ANKARA, June 17 (Xinhua) -- U.S. President Joe Biden and his Turkish counterpart Recep Tayyip Erdogan's meeting in Brussels on the sidelines of a NATO summit didn't produce a major breakthrough for the strained relations between the two countries but a practical dialogue has been set in motion, experts said.
"There is no problem with the U.S. that we cannot solve," Erdogan said following the first meeting since Biden took office.
Meanwhile, Biden told reporters that the meeting was productive and the two countries "have big agendas" where he is "confident we'll make real progress."
Their agendas include last year's U.S. cancellation of Turkey's participation in the F-35 Joint Strike Fighter program and sanctions on the Turkish defense industry for its purchase of Russia's S-400 missile defense system.
Washington insists that the Russian air defense system is incompatible with NATO systems and could potentially be used by Moscow to covertly obtain classified information on the F-35 jets. Ankara, however, argues that the S-400 would not be integrated into NATO systems.
A Turkish diplomatic source told Xinhua that the Turkish government has submitted to the U.S. side a "long list of grievances, and ways and methods to overcome the current differences" in bilateral relations including the S-400 issue and U.S. support for Syrian Kurdish militants considered by Turkey as terrorists.
"This first meeting was important and meaningful. However there cannot be major breakthroughs in one single meeting," the source said on condition of anonymity.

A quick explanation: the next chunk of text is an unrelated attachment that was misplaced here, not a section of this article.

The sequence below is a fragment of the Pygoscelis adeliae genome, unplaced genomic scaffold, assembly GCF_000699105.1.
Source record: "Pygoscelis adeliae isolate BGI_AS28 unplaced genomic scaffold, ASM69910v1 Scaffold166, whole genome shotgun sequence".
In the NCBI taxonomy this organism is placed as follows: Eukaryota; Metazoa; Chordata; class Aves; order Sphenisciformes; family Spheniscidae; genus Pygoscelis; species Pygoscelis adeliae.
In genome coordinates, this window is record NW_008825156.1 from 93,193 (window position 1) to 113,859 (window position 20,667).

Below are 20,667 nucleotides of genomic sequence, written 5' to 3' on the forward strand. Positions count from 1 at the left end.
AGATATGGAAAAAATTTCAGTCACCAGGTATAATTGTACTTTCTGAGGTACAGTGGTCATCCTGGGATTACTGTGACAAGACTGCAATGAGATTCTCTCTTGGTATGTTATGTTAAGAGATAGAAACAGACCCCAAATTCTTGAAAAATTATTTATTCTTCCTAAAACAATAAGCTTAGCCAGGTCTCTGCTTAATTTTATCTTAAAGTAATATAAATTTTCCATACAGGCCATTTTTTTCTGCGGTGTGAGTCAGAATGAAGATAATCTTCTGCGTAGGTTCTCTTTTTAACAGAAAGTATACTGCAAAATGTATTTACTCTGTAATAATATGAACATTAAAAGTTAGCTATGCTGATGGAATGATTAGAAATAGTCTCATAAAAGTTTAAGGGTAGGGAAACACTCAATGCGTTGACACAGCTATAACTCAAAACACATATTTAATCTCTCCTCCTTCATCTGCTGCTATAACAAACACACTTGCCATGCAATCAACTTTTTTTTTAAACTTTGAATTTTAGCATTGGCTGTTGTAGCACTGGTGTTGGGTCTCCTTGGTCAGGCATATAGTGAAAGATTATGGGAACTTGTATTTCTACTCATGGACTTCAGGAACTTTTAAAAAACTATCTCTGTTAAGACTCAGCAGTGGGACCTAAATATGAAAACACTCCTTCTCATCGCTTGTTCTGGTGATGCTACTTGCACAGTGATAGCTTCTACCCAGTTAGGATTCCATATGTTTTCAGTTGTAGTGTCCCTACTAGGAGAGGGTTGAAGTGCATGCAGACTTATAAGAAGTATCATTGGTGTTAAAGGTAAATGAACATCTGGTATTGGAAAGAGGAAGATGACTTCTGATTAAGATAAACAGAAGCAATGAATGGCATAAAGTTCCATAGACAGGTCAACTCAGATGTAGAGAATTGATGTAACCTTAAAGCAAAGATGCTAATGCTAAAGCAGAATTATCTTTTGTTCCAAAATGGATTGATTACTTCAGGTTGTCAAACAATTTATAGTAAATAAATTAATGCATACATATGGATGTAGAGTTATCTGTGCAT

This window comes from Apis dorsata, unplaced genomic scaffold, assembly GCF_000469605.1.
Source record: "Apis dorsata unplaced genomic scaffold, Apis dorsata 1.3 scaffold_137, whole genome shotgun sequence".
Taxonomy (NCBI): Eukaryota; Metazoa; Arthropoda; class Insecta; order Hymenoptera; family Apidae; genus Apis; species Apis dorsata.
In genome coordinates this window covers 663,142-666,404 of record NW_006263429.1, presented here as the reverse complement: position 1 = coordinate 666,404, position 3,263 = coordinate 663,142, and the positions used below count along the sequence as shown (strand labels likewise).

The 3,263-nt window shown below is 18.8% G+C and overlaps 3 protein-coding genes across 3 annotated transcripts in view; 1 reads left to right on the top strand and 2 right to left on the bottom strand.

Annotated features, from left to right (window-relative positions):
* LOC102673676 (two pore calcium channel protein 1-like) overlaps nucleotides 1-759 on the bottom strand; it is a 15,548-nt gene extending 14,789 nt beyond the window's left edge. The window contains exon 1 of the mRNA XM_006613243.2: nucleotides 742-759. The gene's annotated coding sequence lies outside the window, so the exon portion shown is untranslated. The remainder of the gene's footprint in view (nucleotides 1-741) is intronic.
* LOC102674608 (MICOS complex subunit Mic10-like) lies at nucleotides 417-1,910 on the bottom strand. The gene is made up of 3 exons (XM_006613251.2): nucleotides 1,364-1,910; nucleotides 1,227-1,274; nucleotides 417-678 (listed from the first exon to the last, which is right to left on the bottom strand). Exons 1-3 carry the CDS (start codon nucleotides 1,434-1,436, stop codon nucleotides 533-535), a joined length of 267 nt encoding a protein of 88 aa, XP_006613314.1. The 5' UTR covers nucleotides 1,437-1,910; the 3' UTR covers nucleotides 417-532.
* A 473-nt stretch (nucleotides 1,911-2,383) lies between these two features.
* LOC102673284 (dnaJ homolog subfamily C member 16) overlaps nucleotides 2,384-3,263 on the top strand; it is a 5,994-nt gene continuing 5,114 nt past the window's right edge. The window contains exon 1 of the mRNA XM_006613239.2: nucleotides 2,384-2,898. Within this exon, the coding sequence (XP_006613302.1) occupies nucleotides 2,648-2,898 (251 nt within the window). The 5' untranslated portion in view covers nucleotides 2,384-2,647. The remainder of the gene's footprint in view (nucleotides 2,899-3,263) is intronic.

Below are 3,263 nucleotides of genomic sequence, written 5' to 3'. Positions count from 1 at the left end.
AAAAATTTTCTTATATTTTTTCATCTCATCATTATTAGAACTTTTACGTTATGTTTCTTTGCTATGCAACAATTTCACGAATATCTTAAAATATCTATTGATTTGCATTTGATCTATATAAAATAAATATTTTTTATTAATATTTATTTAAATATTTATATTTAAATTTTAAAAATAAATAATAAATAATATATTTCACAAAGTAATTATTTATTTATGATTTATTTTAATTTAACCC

"There is no easy solution to the S-400 row, and the United States will not stop supporting the the People's Protection Units in northern Syria," Serkan Demirtas, a foreign policy analyst, told Xinhua.
However, "an opportunity to introduce a new framework in the bilateral ties is present because it's a long-term relationship and covers a vast area of cooperation under the NATO roof," he noted.
Afghanistan, for instance, may emerge as a joint working area between Ankara and Washington as Turkey has said it could stabilize the country after the American complete pullout by Sept. 11.
Tulin Daloglu, a TV news presenter and expert in American affairs, remarked that the Turkish leader abandoned his aggressive narrative in foreign politics and toward the United States, in an attempt to seek a normalization with regional foes and Washington.
"The geostrategic realities are forcing Erdogan to move back to the traditional foreign policy settings," she told Xinhua, arguing that this new narrative "is a good thing for Turkey."
For the United States, it "wants neither to push Turkey further to the side of Russia nor to be supportive of Erdogan's regime as it used to in the past," Daloglu observed.